What You Should Tell Your Child About Usher Syndrome

March 15, 2011

by Mark Dunning

In the last post we discussed when to tell your child that he or she has Usher syndrome. The conclusion of that post, in short, was when you are emotionally ready to discuss it, discuss it. I don't care if your child is 15 months or 15 years. Talk about it as soon as you, the parent, can handle it because your child is already able to handle it. You just learned your child has Usher syndrome but your child has had Usher syndrome their entire life. It's new to you. It's not new to them. They just don't have a name for it yet. I can't tell you how many Usher adults I have spoken to who either a) wished they had talked with their parents earlier and/or b) felt some level of resentment that their parents kept the diagnosis from them for a period. Remember, the most important thing in a parent-child relationship is trust and honesty.

Of course, when you do speak to your child about Usher syndrome, you don't want to freak them out. I can give you some guidelines on what to say, but I can't tell you the specific words or tone to take. That's because every child and every situation is different. How and what you would say to a teenager is different than what you would say to a young child. Kids have different personalities and families have different ways of speaking to each other. I've known perfectly functional emotionally stable families that love each other who were most comfortable when they were yelling at each other. I can't tell you what works best. It's your family.

But I can give you advice on the message you should deliver. So here goes:

Be positive and don't put limits on them.

Usher syndrome will not prevent your child from living a happy life. Don't give them the impression it will. There is no reason that they can't accomplish anything they want to do. When my daughter was born deaf I assumed she would never appreciate music. Now she sings in the chorus. She's probably not going to win American Idol any time soon, but if I had told her she'd never be able to sing she might never have tried and I would have been wrong.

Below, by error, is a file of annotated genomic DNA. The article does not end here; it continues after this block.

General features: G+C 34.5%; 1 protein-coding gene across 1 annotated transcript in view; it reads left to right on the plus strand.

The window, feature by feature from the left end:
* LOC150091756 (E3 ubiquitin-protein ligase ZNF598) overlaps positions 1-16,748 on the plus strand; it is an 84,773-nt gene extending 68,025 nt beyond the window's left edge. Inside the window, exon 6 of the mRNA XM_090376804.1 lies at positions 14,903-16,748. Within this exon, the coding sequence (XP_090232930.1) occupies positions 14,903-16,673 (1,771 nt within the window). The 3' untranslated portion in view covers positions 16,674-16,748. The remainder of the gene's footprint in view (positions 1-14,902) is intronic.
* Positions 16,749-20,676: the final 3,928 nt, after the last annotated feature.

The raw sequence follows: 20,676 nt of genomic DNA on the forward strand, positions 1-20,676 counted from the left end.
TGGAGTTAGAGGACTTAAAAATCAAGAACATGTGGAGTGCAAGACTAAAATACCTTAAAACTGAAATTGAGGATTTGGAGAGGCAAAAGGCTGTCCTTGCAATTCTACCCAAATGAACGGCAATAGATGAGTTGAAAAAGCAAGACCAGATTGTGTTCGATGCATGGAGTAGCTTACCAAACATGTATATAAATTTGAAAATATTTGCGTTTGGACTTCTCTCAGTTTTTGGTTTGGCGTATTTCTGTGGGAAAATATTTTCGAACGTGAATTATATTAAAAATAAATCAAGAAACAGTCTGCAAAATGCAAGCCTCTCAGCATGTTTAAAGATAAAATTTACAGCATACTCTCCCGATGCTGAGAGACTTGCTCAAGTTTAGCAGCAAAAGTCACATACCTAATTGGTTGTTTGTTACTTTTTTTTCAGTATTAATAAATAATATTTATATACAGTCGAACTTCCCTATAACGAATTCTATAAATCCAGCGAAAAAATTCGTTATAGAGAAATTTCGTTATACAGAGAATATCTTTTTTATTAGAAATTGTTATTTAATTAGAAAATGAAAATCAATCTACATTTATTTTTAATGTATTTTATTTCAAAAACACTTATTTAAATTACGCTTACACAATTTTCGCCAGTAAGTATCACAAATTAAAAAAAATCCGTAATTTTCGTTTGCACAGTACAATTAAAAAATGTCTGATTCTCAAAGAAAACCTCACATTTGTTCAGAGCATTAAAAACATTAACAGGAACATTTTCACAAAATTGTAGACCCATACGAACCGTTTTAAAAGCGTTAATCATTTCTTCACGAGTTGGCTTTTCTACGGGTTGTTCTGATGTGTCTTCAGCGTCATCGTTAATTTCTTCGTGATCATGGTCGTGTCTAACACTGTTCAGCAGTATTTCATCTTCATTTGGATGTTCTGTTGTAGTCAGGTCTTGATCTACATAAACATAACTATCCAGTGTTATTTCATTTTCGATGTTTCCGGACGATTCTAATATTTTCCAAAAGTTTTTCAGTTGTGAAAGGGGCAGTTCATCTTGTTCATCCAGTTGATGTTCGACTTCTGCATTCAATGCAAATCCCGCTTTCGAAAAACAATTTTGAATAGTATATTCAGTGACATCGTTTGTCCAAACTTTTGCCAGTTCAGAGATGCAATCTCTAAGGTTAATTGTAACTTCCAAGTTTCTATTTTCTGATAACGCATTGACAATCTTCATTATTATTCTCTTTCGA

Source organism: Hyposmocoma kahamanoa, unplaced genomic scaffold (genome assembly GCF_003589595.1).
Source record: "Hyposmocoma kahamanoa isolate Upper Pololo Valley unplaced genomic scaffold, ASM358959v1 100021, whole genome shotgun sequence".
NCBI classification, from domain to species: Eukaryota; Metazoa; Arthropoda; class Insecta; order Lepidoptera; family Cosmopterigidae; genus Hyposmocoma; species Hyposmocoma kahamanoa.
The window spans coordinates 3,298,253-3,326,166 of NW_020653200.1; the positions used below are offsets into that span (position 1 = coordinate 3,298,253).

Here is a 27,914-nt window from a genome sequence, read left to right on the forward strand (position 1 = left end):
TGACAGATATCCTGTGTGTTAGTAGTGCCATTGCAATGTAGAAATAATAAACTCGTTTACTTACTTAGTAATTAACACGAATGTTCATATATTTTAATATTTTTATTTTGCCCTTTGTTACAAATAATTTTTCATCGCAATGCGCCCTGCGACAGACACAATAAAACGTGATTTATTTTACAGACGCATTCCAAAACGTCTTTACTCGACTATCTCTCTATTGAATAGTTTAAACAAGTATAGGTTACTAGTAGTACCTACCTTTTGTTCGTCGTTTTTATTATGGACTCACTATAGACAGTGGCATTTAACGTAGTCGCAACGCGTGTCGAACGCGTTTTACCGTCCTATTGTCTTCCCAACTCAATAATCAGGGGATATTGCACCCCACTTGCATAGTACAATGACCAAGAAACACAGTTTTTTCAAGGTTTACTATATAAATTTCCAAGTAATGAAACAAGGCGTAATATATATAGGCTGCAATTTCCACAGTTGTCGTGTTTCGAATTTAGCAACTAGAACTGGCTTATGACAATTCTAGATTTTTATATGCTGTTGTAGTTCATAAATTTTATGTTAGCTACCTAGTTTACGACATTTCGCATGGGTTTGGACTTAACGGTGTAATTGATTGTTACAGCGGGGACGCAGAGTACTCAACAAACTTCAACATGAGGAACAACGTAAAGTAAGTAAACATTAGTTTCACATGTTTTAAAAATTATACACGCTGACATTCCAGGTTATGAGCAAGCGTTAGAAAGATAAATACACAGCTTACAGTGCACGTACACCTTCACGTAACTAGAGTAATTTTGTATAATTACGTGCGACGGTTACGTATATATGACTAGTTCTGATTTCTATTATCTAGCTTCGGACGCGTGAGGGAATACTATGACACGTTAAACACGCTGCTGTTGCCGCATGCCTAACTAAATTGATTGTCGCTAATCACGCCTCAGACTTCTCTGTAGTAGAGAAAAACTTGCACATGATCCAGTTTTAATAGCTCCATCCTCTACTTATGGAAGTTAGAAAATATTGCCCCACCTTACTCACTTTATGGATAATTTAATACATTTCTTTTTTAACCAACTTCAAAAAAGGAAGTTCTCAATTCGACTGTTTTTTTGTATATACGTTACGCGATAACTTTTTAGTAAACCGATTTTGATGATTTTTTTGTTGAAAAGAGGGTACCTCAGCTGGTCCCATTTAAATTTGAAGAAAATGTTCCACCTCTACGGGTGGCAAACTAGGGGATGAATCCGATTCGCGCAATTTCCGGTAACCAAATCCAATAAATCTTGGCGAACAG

What to say? "You can accomplish anything you want to accomplish. You just might have to work harder than most to achieve it. But if you really want to accomplish something, if you really are committed to it, no matter what it is, you can do it."

Now somewhere out there a reader is saying, um, my kid is NOT going to be able to be an airline pilot. I strongly disagree. It might not turn out exactly as they expect, but who's to say the technology doesn't change enough to allow them to do it. Heck, if your child is committed enough to doing it, they might be the one that invents the technology that allows them to do it. Don't limit what they can do.

Tell them the truth and don't try to predict the future.

The truth does NOT include telling them they will go blind. That is the future and the future is not the truth. The future is a possibility. And don't even get me started on what, exactly, constitutes blindness. The truth is today and only today. Here's the truth I told my daughter:

"You have Usher syndrome. You were born with it. It's not catchy so your brother and Mommy and Daddy won't ever get it. It's the reason you are deaf. It's the reason you have trouble with your balance. It's the reason you have trouble seeing at night. It also means that your eyesight might get worse over time so we need to see the doctor regularly to check your eyes."

That's it. That's the truth of Usher syndrome as it pertains to my daughter. My daughter might have severe vision issues later in life. We might also find a cure and she never loses her vision. I can't predict the future. When you tell your child they have Usher syndrome is not the time to turn in to Nostradamus.